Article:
For those who want to read my latest column in Inside Business before it hits the presses, you can find it here:

Education Exercise


There are many ways to spend time, without watching well-meaning windbags pretend to debate each other.  Last night, when changing channels, I landed on such a “debate.”  During the five seconds required to enter another channel number into my remote, I heard one windbag suggest that community college should be free.  I remember thinking “fat … Continue reading Education Exercise

Mixed Signals


Sparing you the many details, the relentlessly positive economic data over the last few years has taken a turn during the second quarter (Q2).  The first look at Q2 GDP growth will not be available for another three weeks, but I expect it to be substantially less than Q1 growth rate of 3.1 percent, which … Continue reading Mixed Signals

Retirement Income


So, you have searched your soul, looking for the real reason you think you want to retire . . . And, you have verbalized your thinking to a trusted loved one, giving airtime to both your thoughts and their thoughts . . . And, you have prepared a budget for a good economy and another … Continue reading Retirement Income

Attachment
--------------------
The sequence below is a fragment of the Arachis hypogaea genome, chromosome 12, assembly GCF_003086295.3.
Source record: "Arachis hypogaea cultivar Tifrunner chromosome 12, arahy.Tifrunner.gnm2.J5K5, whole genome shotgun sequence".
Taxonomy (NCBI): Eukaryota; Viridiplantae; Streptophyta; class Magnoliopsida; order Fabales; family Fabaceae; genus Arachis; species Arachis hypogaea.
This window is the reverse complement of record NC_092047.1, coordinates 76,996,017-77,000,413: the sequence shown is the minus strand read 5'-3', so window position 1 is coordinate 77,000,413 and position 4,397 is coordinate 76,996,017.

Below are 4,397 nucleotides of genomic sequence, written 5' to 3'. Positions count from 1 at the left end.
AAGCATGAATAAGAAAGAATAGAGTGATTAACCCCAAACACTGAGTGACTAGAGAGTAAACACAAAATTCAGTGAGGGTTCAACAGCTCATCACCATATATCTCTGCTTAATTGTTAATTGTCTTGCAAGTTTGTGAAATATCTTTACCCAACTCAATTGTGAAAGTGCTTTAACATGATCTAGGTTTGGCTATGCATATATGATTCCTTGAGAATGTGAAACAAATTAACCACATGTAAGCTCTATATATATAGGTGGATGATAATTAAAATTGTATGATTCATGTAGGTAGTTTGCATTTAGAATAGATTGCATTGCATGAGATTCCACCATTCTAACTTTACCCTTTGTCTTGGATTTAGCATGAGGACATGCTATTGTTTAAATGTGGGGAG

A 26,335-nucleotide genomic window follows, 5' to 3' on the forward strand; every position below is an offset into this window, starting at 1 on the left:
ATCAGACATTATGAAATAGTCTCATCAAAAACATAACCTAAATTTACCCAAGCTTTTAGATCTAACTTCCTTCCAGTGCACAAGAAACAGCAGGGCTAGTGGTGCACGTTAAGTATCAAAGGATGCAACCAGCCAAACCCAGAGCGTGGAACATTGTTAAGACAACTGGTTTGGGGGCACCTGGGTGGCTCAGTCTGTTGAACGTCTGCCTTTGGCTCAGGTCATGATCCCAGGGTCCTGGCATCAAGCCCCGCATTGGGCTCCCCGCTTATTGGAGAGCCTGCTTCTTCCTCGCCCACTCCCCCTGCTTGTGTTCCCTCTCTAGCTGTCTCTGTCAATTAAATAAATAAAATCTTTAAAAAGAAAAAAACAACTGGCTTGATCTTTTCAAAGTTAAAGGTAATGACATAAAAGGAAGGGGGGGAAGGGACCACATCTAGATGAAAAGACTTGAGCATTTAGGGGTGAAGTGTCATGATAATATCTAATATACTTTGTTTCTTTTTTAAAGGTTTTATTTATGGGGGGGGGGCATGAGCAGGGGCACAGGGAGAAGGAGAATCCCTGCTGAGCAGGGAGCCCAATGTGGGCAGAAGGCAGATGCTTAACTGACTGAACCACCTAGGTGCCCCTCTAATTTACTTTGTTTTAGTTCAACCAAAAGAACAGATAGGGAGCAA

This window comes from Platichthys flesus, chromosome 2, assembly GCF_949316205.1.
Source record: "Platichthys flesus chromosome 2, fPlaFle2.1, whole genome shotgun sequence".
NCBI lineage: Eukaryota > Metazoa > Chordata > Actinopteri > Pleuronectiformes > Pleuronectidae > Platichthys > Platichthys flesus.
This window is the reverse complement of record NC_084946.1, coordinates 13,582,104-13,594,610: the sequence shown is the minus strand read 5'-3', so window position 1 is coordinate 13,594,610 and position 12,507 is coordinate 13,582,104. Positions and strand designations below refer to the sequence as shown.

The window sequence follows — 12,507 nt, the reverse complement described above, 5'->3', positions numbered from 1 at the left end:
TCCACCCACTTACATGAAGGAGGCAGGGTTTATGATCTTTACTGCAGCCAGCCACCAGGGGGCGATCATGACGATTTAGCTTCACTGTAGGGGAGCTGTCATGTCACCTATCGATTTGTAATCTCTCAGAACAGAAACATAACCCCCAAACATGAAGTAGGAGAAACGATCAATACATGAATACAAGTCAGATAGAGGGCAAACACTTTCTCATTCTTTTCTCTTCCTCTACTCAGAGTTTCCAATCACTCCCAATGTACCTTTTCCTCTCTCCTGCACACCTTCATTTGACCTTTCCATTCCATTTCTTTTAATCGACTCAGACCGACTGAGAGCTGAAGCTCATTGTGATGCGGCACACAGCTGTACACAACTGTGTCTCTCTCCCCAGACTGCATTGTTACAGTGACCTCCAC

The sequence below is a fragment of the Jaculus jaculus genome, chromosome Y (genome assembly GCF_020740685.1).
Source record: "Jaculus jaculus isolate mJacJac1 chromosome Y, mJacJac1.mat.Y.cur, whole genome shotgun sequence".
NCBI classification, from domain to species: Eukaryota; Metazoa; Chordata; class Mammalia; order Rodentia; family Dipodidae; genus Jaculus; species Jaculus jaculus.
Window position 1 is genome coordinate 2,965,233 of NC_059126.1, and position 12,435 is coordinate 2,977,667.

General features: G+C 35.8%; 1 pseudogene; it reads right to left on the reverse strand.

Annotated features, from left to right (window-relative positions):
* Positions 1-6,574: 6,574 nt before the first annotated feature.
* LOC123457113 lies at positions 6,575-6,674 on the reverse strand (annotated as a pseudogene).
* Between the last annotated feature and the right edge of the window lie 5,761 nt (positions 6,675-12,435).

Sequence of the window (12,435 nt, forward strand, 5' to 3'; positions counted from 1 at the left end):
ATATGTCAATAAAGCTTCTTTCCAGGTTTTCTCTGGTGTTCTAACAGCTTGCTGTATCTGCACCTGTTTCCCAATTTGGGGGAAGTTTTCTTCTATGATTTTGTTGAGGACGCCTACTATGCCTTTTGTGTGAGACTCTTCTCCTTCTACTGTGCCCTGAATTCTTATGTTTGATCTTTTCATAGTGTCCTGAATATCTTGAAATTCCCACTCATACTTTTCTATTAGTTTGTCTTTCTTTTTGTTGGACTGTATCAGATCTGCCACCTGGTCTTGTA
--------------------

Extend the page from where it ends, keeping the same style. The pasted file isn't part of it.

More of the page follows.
Propped-Up ?


It seems like a long time since December, which was the last time the Fed raised interest rates.  The stock market promptly had a “hizzy-fit” (whatever that is?), and the President began threatening to fire the Chairman of the Fed.  This week, the Fed had its normal policy meeting and strongly suggested it would cut … Continue reading Propped-Up ?

Rise of Populism?


You’ll recall the President’s famous boast that he could shoot somebody in the middle of Fifth Avenue and not lose a single member of his “base.”  That was an interesting comment, and I started thinking about the origin of his base.  At first, as a student of Hillbilly Elegy, I thought it was logical that … Continue reading Rise of Populism?

The “Real” Number


Ever since Lou Eisenberg wrote The Number in 2006, those thinking about retirement have focused on the one big magic number that will take care of them the rest of their lives.  How big a “nest-egg” is big enough?  Unfortunately that number is income-focused.  You don’t know if any number is big enough, if you don’t … Continue reading The “Real” Number